Moonlight Serenade

Moonlight Serenade

A Story by TheTragicOffense

A tale of loss. A tale of brokenness. A tale of the end.


Moonlight Serenade (A Tale of Loss)


Cold. Black. Dark. Void.

There's nothing like it, nothing like the end. The end is something that cannot be touched by human description, not even by the most skilled of bards with the most powerful of the muses as his guide. The raw power of the stopping, the emotional turmoil of ceasing, it is something to be awed.

The feelings though were deadly, the feelings he had as he watched the end unfold before him. The feelings were infinite, unreal, crushing. He stood atop Brazer's Point, high on the hill looking out over what had previously been the city of Griggs, looking down into the fire. So bright.

His face was covered in blood from a wound in his head; his side burned from some kind of puncture wound, his exposed skin had been burned in many places, the rest had been slammed by the force of the explosion, and the heat was stifling, but he did not feel anything.

The explosion had taken his home, and thrown it miles into the air, had burned, and pummeled, and raped, everything he had held dear.

His house was gone. Where it had been only minutes ago was now a huge crater, four miles from where he now stood.

His faithful dog, Clept, was dead. He had received her as a birthday gift seven years ago, and she had become as important a part of his life as breathing.

Everything he owned had been evaporated, turned into ash that was now slowly falling like snow all around him. Like beautiful, pure, snow.

But, none of this mattered. None of this registered. None of this was relevant.

He had only one, one, singular thing of importance. One thing he could not lose, lest he fall headlong into the abyss, and she was gone. She… Gone.


At some point his knees had come into contact with the wet soil, because he was kneeling now. At some point afterwards his head had bent over and his forehead touched the cold ground, and at some point he had begun to cry.

Not like a man who has lost hope, or a man who has lost a loved one, or a man who must keep his composure. No, not like a man at all.

He wailed. Wailed like an animal, a wounded, broken, tortured thing, a thing who’s just had his hope ripped from inside his soul, who's loved one had been ripped away so suddenly, so ferociously that his heart had gone with her, exiting his chest, leaving a gaping, jagged hole. His tears fell hard to the ground, mingling with the ashes. His chest heaved as he inhaled the smoke and dust. He threw up, tasting bile.

He was no longer a whole.

After a time, he stood once again, wiping his mouth on his sleeve. His black pullover sweater warmed his ice cold body, his hood kept the wind from blowing the dirt that was now in the air into his eyes.

The sky had been dark, preparing to gift the earth with life sustaining rain. Now it was black as night, the plume of smoke had turned the entire sky into a dark, dark grey. But the fires below in the city lit the clouds, lit the smoke, lit the sky like some new sun that sat in the center of the earth, but had now found a place to peek through. The colors, the lights, they were haunting, terrifying, disgusting. Beautiful.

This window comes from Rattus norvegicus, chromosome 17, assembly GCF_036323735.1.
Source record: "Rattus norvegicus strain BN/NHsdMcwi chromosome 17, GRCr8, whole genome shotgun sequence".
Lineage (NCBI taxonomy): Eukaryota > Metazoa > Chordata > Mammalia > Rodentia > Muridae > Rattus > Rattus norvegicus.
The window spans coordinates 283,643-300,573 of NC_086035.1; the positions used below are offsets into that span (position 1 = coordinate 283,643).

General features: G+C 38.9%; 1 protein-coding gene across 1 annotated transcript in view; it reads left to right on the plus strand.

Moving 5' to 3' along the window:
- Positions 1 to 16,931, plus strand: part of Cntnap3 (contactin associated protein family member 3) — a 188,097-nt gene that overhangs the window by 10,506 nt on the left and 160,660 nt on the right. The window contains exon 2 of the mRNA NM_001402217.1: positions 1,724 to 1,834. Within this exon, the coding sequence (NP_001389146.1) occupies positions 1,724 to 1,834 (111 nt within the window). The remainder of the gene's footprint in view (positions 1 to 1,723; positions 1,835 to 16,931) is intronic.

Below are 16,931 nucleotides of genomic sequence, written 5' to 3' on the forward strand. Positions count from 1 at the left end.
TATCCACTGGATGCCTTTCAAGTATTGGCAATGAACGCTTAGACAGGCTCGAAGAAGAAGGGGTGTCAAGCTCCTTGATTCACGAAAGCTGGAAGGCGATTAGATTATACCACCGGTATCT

The tears did not stop, he had run out of liquid in his body to make them, so instead his eyes took blood from his heart and used that instead. The scarlet beads ran down his cheeks, dropping softly to the ground far below.

His wailing had stopped. He had cried out when he was wounded, but now he was dead. The dead do not feel pain, or loss.

The embers fell thick from the sky, as if a snow storm had moved in. No longer appearing as the innocent snowfall that delights children across the earth, but now, small pieces of trash, or wood, or flesh, falling slowly, still aflame, settling all around him.

How many of these pieces of flesh had, only just before, been human beings with names that he knew? With faces that brought him comfort? With smiles that warmed him? Hearts that held his name? Who had loves? Dreams? How many?

Blood tears fell.

The heart that no longer resided in his chest heaved, and uttered a great sigh.

He stood still, arms crossed, as the city burned beneath his gaze.

He could smell horrible things, awful scents that would turn the noses and stomachs of even the most resilient of men, burning rubber, plastic, woods of all sorts, metal, furniture. Every inhalation burned his lungs with smoke that bore wicked and venomous gases, rendered worse by the sheer temperature of the air itself.

Worst, and most distinctly though, he smelled burning flesh. He had never smelled burning human flesh, but he recognized it immediately. It was pungent, and it was terrifying, a monster all its own.

They say smell is the most powerful memory trigger of the five senses, that, more than seeing, or feeling, or tasting, or hearing, smelling will bring back memories more quickly, and more vividly. That smell could even revive the dead.